Carnegie Mellon University

Eberly Center

Teaching Excellence & Educational Innovation

Step 3: Explore Strategies

Explore potential strategies.

Group projects aren’t working.

Students have preconceptions or misconceptions about group work.

Many students have had prior experiences with group work that left them with the impression that group projects are lightweight and will require very little of them, or that one or two members invariably end up doing all of the work. They may also have had experiences of conflict or division within groups that left them with a negative perception of group processes. Previous group work experiences, whether negative or misleading, will affect the way students approach group work in your course.


Address student’s concerns.

Structure the assignment to avoid common problems.

Address student’s concerns.

To ascertain whether students indeed have negative preconceptions about group work, take a quick poll or survey of your students’ previous group work experiences, asking them what they found effective and ineffective in the past, and what they learned from the experience. If the survey reveals negative expectations about group work, address these attitudes head-on. Explain why you have assigned group work and what skills working in teams can provide students with that individual work cannot. Acknowledge the potential pitfalls of group projects and reassure students that you have structured your assignments to minimize potential problems and maximize the collaborative potential of groups. Suggest strategies for dealing with common problems, e.g., a grievance process for addressing conflicts within groups, strategies (such as coordinating on-line calendars) to solve scheduling issues.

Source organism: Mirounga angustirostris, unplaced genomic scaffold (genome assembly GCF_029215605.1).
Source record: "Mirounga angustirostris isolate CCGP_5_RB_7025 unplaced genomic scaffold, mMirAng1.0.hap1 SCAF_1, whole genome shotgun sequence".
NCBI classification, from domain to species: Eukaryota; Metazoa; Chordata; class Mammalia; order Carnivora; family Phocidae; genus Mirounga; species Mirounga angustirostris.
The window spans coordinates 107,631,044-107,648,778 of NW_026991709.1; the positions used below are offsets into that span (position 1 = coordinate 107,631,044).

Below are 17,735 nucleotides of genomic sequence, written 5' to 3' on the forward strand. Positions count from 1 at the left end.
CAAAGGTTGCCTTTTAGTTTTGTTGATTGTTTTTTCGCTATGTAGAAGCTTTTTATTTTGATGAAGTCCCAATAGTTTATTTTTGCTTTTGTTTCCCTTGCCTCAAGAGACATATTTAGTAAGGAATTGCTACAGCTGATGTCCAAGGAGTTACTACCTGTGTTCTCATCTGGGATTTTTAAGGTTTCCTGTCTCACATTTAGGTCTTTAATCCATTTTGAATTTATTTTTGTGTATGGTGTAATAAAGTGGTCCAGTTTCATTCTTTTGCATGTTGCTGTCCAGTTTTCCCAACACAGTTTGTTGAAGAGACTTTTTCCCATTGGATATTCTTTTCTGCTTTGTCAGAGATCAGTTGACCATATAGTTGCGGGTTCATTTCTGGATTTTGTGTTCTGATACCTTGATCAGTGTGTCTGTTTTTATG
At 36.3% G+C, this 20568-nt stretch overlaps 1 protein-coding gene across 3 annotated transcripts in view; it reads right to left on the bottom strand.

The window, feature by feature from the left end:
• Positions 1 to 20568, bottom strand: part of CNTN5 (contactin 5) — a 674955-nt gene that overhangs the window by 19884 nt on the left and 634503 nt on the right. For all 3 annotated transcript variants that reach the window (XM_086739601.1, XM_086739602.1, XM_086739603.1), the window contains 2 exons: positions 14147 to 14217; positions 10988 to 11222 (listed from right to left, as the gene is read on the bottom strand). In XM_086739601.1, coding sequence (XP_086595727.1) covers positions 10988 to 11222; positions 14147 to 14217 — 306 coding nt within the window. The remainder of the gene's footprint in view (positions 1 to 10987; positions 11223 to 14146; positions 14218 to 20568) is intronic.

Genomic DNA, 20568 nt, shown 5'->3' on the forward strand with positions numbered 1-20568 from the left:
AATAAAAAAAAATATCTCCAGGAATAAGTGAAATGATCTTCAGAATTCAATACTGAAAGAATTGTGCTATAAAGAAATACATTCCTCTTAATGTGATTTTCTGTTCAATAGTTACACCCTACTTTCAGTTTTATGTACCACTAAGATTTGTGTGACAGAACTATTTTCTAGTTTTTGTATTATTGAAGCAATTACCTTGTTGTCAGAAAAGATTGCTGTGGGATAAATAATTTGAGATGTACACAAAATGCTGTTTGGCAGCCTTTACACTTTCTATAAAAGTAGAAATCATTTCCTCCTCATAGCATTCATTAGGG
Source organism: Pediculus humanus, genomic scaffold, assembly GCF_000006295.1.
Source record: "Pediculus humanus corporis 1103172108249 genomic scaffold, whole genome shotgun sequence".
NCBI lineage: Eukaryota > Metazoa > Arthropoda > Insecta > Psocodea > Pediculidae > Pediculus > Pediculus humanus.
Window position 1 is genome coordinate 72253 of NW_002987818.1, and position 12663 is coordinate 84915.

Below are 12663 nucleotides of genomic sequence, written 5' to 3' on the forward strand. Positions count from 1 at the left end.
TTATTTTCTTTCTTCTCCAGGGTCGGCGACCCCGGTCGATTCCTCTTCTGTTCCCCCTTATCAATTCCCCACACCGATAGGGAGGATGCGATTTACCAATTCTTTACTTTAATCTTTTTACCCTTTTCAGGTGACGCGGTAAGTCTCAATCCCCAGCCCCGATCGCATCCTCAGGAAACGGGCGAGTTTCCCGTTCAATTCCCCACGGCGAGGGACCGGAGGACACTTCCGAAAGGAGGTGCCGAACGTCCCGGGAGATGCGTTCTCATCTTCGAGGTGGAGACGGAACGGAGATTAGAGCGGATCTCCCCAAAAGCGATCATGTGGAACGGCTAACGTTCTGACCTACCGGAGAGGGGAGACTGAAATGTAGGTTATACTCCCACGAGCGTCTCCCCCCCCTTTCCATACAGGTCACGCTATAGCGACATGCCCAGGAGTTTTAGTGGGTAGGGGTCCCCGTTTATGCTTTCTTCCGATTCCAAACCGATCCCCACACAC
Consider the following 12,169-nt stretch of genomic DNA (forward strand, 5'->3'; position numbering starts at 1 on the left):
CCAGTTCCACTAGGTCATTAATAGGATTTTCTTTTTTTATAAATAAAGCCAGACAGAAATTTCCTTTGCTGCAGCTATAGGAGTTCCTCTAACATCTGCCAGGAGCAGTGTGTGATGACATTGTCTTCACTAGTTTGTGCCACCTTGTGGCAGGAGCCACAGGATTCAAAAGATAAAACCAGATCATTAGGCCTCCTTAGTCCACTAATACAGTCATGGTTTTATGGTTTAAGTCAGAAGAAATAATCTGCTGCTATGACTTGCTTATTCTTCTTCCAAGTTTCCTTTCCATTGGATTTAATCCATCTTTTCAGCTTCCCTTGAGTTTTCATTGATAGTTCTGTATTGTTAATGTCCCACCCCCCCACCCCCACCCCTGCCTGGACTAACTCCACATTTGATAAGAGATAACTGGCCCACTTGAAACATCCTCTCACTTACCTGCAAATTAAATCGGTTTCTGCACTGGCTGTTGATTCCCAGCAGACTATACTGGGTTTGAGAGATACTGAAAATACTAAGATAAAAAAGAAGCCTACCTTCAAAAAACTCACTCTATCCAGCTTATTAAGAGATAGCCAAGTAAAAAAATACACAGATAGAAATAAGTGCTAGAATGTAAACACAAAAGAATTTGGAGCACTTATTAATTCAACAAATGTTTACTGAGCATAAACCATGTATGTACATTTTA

One way to air and address student concerns about group work is to ask students (in groups) to (a) list the positive and negative aspects of working in groups, based on their previous experiences, and (b) identify strategies for addressing the potential problems and enhancing the positive aspects.

Structure the assignment to avoid common problems.

Consult the sections here on building individual accountability and interdependence into group assignments to avoid the free-rider problem and to maximize the benefits of collaboration.

This site supplements our 1-on-1 teaching consultations.
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